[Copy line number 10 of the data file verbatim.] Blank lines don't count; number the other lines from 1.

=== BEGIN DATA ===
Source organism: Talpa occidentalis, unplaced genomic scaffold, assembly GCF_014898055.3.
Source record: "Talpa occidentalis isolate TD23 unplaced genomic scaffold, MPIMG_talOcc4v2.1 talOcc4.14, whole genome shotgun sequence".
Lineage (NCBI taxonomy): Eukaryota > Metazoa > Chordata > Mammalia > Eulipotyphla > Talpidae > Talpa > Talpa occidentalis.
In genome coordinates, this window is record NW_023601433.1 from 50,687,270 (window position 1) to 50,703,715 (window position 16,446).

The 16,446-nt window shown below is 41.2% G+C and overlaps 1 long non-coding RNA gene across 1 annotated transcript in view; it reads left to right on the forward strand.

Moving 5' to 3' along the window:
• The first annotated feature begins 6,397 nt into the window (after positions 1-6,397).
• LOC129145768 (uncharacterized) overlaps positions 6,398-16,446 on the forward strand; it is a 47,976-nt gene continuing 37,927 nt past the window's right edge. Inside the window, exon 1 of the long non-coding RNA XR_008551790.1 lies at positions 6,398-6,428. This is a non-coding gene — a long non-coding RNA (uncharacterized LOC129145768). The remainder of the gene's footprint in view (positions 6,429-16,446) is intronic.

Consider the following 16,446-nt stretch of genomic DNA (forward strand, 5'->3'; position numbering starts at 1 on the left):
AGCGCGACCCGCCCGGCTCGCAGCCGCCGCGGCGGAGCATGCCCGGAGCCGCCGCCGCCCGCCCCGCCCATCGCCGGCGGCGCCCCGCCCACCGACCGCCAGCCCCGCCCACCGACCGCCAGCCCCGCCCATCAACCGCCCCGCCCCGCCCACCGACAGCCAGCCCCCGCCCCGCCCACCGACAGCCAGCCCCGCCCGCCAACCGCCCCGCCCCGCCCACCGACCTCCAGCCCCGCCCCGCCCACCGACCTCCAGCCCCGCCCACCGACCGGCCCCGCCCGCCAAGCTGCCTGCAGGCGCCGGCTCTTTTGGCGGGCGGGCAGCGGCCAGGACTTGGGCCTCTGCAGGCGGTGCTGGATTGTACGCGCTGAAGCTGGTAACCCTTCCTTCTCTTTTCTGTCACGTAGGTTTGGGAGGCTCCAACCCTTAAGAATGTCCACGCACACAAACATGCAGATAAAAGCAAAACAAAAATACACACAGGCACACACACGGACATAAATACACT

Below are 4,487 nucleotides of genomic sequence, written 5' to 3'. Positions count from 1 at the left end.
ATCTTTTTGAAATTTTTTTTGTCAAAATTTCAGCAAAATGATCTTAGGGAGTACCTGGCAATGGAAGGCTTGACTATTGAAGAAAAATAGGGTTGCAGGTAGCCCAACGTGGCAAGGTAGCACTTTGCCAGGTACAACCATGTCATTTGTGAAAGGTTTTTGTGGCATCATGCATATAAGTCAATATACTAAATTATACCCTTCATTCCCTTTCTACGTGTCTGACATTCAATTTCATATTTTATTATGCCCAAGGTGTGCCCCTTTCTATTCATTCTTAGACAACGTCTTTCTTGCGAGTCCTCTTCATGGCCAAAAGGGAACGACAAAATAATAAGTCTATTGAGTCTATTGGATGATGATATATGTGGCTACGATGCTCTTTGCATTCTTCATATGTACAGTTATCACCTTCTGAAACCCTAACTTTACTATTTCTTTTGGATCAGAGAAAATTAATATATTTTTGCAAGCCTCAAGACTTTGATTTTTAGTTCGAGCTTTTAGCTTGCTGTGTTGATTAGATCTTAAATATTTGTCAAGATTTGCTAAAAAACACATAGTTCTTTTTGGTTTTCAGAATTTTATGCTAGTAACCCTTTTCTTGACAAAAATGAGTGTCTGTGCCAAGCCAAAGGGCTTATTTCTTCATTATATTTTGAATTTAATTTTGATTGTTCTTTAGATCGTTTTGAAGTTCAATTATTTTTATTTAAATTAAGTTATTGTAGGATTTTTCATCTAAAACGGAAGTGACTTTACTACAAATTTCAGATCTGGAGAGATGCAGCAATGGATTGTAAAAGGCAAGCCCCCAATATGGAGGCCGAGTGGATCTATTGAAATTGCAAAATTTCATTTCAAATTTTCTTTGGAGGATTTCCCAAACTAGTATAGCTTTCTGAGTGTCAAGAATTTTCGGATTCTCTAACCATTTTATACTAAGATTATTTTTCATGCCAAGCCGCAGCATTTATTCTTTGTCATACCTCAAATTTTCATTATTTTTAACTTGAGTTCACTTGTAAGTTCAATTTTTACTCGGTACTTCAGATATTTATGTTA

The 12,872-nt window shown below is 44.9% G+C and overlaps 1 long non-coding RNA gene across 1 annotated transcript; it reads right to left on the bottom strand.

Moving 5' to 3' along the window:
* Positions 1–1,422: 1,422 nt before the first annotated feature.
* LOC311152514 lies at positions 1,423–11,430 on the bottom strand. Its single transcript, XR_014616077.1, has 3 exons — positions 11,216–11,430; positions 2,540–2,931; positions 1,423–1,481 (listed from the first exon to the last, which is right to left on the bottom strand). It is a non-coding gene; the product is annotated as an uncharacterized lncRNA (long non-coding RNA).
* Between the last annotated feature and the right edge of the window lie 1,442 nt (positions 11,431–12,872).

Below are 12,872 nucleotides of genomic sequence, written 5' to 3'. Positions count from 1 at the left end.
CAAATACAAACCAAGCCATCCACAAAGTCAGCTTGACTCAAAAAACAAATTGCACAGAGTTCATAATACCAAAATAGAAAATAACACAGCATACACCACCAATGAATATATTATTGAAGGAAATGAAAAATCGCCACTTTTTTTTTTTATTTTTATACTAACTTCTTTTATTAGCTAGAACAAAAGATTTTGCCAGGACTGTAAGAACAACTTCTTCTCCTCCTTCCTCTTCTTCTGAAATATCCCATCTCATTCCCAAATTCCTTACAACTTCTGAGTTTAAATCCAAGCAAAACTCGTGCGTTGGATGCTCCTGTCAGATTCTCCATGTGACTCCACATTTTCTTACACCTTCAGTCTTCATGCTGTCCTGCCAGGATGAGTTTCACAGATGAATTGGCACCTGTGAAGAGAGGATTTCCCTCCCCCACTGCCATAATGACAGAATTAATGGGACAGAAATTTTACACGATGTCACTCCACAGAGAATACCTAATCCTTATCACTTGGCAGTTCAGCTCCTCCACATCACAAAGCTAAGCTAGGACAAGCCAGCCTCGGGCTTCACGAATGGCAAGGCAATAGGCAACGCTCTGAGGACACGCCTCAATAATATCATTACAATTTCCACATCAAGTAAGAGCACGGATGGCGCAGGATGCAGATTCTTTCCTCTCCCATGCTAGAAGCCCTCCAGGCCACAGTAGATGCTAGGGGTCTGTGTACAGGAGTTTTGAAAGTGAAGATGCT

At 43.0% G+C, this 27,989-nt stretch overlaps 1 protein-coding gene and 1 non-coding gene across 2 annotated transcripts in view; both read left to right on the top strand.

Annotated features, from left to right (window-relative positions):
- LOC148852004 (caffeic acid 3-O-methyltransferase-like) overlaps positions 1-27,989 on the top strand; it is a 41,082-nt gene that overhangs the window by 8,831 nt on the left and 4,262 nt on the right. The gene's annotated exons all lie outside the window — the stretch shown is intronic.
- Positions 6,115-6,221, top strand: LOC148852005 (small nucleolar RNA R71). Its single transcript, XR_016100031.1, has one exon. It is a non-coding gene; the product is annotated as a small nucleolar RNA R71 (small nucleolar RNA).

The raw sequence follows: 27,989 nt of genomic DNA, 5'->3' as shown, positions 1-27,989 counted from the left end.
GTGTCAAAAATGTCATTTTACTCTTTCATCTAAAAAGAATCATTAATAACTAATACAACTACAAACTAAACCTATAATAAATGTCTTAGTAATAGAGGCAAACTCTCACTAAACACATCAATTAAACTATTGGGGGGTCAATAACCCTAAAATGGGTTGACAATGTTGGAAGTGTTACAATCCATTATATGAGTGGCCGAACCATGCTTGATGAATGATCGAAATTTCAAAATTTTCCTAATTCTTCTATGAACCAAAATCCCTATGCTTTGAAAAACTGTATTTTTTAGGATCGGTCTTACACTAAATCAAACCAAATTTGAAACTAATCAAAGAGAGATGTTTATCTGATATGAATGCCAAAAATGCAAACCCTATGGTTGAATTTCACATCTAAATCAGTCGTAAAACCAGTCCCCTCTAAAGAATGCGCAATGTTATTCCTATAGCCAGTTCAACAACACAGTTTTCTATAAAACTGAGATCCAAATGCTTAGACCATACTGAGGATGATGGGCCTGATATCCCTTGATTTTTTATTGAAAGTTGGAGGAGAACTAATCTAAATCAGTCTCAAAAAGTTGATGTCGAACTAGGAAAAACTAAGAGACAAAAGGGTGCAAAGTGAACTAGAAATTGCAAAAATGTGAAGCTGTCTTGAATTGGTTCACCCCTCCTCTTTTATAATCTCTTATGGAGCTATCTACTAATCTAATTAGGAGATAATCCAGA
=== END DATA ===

AGCGCGACCCGCCCGGCTCGCAGCCGCCGCGGCGGAGCATGCCCGGAGCCGCCGCCGCCCGCCCCGCCCATCGCCGGCGGCGCCCCGCCCACCGACCGCCAGCCCCGCCCACCGACCGCCAGCCCCGCCCATCAACCGCCCCGCCCCGCCCACCGACAGCCAGCCCCCGCCCCGCCCACCGACAGCCAGCCCCGCCCGCCAACCGCCCCGCCCCGCCCACCGACCTCCAGCCCCGCCCCGCCCACCGACCTCCAGCCCCGCCCACCGACCGGCCCCGCCCGCCAAGCTGCCTGCAGGCGCCGGCTCTTTTGGCGGGCGGGCAGCGGCCAGGACTTGGGCCTCTGCAGGCGGTGCTGGATTGTACGCGCTGAAGCTGGTAACCCTTCCTTCTCTTTTCTGTCACGTAGGTTTGGGAGGCTCCAACCCTTAAGAATGTCCACGCACACAAACATGCAGATAAAAGCAAAACAAAAATACACACAGGCACACACACGGACATAAATACACT